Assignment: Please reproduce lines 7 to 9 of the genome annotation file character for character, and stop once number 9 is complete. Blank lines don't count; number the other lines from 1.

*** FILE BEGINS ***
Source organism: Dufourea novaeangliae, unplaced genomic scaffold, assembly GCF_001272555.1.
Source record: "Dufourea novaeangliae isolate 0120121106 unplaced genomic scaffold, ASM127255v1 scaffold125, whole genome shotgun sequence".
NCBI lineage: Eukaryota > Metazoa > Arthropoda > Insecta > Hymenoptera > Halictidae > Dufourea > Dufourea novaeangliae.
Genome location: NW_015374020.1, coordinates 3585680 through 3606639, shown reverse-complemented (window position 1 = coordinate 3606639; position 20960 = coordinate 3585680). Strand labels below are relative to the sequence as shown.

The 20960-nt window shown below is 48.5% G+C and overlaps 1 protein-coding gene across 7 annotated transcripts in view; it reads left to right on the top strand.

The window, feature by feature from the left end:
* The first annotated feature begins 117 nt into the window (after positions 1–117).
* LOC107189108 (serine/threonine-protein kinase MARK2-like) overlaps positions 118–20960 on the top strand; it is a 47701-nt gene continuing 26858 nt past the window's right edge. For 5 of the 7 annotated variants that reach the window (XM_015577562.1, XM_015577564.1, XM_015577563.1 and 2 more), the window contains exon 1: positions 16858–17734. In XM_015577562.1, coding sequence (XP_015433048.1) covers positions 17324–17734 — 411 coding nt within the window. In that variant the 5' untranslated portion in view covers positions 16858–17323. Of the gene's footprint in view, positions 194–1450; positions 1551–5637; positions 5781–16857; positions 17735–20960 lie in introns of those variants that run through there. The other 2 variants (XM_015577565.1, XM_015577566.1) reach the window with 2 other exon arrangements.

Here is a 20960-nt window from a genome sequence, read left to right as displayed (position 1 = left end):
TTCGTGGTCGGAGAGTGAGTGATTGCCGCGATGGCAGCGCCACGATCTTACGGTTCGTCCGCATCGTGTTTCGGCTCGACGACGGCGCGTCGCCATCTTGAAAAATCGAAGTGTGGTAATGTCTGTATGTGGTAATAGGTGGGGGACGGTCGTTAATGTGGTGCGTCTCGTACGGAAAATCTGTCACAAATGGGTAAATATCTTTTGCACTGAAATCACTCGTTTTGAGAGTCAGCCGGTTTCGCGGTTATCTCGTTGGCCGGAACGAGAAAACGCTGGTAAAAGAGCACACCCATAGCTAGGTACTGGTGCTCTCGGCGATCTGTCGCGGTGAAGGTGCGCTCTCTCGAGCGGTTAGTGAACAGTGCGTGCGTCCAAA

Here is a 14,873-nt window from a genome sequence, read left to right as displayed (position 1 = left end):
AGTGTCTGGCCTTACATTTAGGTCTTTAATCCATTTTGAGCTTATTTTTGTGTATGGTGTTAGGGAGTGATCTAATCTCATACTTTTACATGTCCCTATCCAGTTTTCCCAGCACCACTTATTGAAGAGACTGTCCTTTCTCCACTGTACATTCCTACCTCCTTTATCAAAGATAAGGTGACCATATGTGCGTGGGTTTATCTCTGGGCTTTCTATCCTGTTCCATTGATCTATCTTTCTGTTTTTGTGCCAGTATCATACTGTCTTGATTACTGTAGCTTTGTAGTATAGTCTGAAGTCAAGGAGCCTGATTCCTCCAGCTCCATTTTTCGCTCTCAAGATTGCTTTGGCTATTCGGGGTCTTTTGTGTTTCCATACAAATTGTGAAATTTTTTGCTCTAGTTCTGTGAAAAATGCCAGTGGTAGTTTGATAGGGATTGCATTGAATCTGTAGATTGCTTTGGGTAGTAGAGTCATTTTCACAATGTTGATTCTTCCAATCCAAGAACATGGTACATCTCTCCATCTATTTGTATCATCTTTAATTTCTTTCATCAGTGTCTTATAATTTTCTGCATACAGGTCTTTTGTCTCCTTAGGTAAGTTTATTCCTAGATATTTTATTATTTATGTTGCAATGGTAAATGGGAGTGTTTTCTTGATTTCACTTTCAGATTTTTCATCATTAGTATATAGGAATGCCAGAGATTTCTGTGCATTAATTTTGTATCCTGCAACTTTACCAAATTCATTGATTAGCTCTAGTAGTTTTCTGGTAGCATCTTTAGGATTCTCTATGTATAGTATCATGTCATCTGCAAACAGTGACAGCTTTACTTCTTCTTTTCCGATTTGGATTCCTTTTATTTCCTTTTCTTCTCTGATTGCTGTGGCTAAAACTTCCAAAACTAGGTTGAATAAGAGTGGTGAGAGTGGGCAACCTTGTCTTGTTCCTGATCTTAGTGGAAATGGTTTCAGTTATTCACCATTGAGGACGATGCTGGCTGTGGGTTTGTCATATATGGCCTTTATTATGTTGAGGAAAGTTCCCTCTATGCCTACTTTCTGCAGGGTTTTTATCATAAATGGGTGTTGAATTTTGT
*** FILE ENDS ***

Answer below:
* The first annotated feature begins 117 nt into the window (after positions 1–117).
* LOC107189108 (serine/threonine-protein kinase MARK2-like) overlaps positions 118–20960 on the top strand; it is a 47701-nt gene continuing 26858 nt past the window's right edge. For 5 of the 7 annotated variants that reach the window (XM_015577562.1, XM_015577564.1, XM_015577563.1 and 2 more), the window contains exon 1: positions 16858–17734. In XM_015577562.1, coding sequence (XP_015433048.1) covers positions 17324–17734 — 411 coding nt within the window. In that variant the 5' untranslated portion in view covers positions 16858–17323. Of the gene's footprint in view, positions 194–1450; positions 1551–5637; positions 5781–16857; positions 17735–20960 lie in introns of those variants that run through there. The other 2 variants (XM_015577565.1, XM_015577566.1) reach the window with 2 other exon arrangements.

Here is a 20960-nt window from a genome sequence, read left to right as displayed (position 1 = left end):